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Egypt’s changing of the guard: a challenge for change masters

I’ve been to Egypt and other Middle Eastern dictatorships too many times to believe Egypt and her neighbors are ready for democracy. In my mind, democracy is an art form and a culture, just like in business when a CEO says it’s time to be quick and agile. It doesn’t happen because one thinks hard about it.

It’s not about free elections
I feel many of us want to believe that democracy starts with elections. We believe that cultural change will follow the vote. I really can’t fault anyone for thinking that way. It makes sense. I want to believe it myself. Because it’s simple, and because it’s black and white, politically correct and, it fits well in western nation-building philosophy.

The rehabilitated nations of the Middle East once freed from their current bosses will most likely move towards another form of dictatorship, maybe theocracies. I’m sorry to say that that reality hasn’t yet been successfully demonstrated, anywhere. No matter what the Canadian or US Constitution says. From a social historical point of view, democracies were not built on free elections, where a people chose their own government. It was built on simpler bricks: people’s capability to earn a decent living in a safe place.

First a decent living, then the rule of law (even under dictatorships). Flanked by reliable infrastructures, we get democracy. It’s a process. Democracy surfaces into all kinds of shapes: free speech, free thought, a good life, inspiring art, money, blogs, books, movies, the Internet and crime.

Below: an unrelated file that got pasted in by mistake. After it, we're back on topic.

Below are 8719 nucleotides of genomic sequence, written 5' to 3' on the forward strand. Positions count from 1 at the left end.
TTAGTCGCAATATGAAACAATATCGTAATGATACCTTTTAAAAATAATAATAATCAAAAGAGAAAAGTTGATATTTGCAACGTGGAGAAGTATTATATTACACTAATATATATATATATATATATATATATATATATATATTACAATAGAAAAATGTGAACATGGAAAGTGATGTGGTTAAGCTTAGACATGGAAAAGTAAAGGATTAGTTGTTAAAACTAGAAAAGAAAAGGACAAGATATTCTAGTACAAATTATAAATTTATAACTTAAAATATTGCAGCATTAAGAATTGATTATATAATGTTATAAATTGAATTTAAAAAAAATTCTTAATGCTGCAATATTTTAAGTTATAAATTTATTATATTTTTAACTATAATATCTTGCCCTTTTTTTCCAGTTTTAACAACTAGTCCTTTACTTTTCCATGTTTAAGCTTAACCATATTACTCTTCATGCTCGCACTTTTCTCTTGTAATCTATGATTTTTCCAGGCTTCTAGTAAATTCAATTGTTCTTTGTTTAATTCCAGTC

As I said, Egyptians may vote as much as we would like them to. But what’s really in play here is Egypt’s 60 years of inefficiency and embedded corruption. With no resources available to them to renew their nation, and an economy on life-support since Nasser, the next elections, that could appear OK, will lead that nation straight into another dictatorship, hardly what they asked for or deserve.

Unfortunately I have no doubt about that outcome. And that’s almost a certainty given that Egypt’s  education system is based on 7th century dogma.

What we have and will witness in the short term, call them nation changing events, courageous as they are, will take the Middle East’s new leadership in a renewed confrontation with Israel. I’m afraid, and sorry to say, that an inevitable and insoluble train wreck is in the offing. The confrontation will probably take shape in Jerusalem.
Andre John Haddad

Posted in Country visits, World economy.

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  1. Mhelai says

    Good idea to start tweeting. That’s the sioacl media through which I got connected (and subsequently subscribed) to your demsoc blog.Best of luck with Twitter. Now off to explore your blog!bob

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